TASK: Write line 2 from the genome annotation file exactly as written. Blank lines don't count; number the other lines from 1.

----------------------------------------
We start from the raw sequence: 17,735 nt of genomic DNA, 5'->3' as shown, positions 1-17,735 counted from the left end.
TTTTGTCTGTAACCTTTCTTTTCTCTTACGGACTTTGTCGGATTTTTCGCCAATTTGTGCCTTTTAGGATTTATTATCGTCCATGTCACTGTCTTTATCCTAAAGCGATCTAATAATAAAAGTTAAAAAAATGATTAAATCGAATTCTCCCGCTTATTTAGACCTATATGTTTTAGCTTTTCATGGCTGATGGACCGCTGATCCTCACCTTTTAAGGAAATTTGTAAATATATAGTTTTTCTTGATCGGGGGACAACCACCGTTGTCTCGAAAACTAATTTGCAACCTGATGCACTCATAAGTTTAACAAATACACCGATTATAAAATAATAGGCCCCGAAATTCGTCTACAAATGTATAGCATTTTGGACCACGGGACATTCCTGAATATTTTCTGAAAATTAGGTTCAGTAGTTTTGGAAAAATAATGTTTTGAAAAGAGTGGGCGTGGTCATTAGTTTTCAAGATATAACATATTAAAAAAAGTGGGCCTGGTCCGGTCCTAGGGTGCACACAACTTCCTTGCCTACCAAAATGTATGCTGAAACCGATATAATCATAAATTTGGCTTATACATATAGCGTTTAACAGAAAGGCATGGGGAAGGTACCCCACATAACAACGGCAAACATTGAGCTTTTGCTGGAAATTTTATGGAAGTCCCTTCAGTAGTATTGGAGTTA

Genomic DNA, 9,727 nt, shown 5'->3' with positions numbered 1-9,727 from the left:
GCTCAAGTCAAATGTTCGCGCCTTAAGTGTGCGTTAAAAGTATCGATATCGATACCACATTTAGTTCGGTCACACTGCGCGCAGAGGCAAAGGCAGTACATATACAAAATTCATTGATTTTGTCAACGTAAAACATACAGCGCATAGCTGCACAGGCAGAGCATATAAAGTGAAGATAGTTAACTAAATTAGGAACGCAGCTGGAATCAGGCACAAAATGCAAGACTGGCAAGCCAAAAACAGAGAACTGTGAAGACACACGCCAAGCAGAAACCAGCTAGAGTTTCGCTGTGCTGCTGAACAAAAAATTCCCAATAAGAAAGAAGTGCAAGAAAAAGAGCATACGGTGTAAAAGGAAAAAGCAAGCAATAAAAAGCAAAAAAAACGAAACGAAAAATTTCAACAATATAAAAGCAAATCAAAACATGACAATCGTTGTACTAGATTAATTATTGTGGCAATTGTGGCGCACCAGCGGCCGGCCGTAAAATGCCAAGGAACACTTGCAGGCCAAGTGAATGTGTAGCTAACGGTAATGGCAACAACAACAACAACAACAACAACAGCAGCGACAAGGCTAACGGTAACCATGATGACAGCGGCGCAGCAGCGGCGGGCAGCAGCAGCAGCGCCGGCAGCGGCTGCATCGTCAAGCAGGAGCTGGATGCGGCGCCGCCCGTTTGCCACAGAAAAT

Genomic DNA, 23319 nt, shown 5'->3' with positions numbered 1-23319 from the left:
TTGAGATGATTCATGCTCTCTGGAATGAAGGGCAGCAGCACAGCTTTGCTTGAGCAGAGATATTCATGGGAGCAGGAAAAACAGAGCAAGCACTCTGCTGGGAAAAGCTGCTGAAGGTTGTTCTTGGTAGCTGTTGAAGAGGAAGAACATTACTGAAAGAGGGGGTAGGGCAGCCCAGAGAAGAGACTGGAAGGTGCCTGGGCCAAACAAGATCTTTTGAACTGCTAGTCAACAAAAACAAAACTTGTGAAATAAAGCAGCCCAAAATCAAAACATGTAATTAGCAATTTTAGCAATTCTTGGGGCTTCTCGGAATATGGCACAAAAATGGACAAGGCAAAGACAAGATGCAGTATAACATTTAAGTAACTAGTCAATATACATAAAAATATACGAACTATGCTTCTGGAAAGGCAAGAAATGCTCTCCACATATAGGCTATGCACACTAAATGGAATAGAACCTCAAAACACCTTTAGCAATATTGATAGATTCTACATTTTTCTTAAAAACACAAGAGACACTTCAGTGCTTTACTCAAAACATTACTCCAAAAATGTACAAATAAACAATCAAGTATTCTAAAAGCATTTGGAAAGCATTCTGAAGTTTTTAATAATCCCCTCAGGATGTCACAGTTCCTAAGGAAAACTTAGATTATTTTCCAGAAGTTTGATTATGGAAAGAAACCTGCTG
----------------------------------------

TTTTGTCTGTAACCTTTCTTTTCTCTTACGGACTTTGTCGGATTTTTCGCCAATTTGTGCCTTTTAGGATTTATTATCGTCCATGTCACTGTCTTTATCCTAAAGCGATCTAATAATAAAAGTTAAAAAAATGATTAAATCGAATTCTCCCGCTTATTTAGACCTATATGTTTTAGCTTTTCATGGCTGATGGACCGCTGATCCTCACCTTTTAAGGAAATTTGTAAATATATAGTTTTTCTTGATCGGGGGACAACCACCGTTGTCTCGAAAACTAATTTGCAACCTGATGCACTCATAAGTTTAACAAATACACCGATTATAAAATAATAGGCCCCGAAATTCGTCTACAAATGTATAGCATTTTGGACCACGGGACATTCCTGAATATTTTCTGAAAATTAGGTTCAGTAGTTTTGGAAAAATAATGTTTTGAAAAGAGTGGGCGTGGTCATTAGTTTTCAAGATATAACATATTAAAAAAAGTGGGCCTGGTCCGGTCCTAGGGTGCACACAACTTCCTTGCCTACCAAAATGTATGCTGAAACCGATATAATCATAAATTTGGCTTATACATATAGCGTTTAACAGAAAGGCATGGGGAAGGTACCCCACATAACAACGGCAAACATTGAGCTTTTGCTGGAAATTTTATGGAAGTCCCTTCAGTAGTATTGGAGTTA